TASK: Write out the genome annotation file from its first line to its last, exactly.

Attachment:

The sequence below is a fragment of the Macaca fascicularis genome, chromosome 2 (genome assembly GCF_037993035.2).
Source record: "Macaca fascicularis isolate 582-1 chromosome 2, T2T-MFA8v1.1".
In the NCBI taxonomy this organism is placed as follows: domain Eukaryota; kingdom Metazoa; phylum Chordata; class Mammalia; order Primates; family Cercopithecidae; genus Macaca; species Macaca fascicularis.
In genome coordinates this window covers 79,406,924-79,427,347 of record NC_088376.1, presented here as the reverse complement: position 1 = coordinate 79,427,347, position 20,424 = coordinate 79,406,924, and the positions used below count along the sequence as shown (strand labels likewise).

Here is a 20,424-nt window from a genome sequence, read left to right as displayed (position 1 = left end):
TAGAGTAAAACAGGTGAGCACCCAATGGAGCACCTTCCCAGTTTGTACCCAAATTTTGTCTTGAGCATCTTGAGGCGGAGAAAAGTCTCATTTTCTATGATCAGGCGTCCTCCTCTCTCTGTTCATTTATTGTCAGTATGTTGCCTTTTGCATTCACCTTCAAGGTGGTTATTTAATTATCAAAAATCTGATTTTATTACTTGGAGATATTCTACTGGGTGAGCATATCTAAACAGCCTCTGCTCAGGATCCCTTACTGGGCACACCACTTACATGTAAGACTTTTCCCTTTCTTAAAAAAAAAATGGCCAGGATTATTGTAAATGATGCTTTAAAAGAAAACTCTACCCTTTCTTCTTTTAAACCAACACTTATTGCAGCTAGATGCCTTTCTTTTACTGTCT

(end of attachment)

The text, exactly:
The sequence below is a fragment of the Macaca fascicularis genome, chromosome 2 (genome assembly GCF_037993035.2).
Source record: "Macaca fascicularis isolate 582-1 chromosome 2, T2T-MFA8v1.1".
In the NCBI taxonomy this organism is placed as follows: domain Eukaryota; kingdom Metazoa; phylum Chordata; class Mammalia; order Primates; family Cercopithecidae; genus Macaca; species Macaca fascicularis.
In genome coordinates this window covers 79,406,924-79,427,347 of record NC_088376.1, presented here as the reverse complement: position 1 = coordinate 79,427,347, position 20,424 = coordinate 79,406,924, and the positions used below count along the sequence as shown (strand labels likewise).

Here is a 20,424-nt window from a genome sequence, read left to right as displayed (position 1 = left end):
TAGAGTAAAACAGGTGAGCACCCAATGGAGCACCTTCCCAGTTTGTACCCAAATTTTGTCTTGAGCATCTTGAGGCGGAGAAAAGTCTCATTTTCTATGATCAGGCGTCCTCCTCTCTCTGTTCATTTATTGTCAGTATGTTGCCTTTTGCATTCACCTTCAAGGTGGTTATTTAATTATCAAAAATCTGATTTTATTACTTGGAGATATTCTACTGGGTGAGCATATCTAAACAGCCTCTGCTCAGGATCCCTTACTGGGCACACCACTTACATGTAAGACTTTTCCCTTTCTTAAAAAAAAAATGGCCAGGATTATTGTAAATGATGCTTTAAAAGAAAACTCTACCCTTTCTTCTTTTAAACCAACACTTATTGCAGCTAGATGCCTTTCTTTTACTGTCT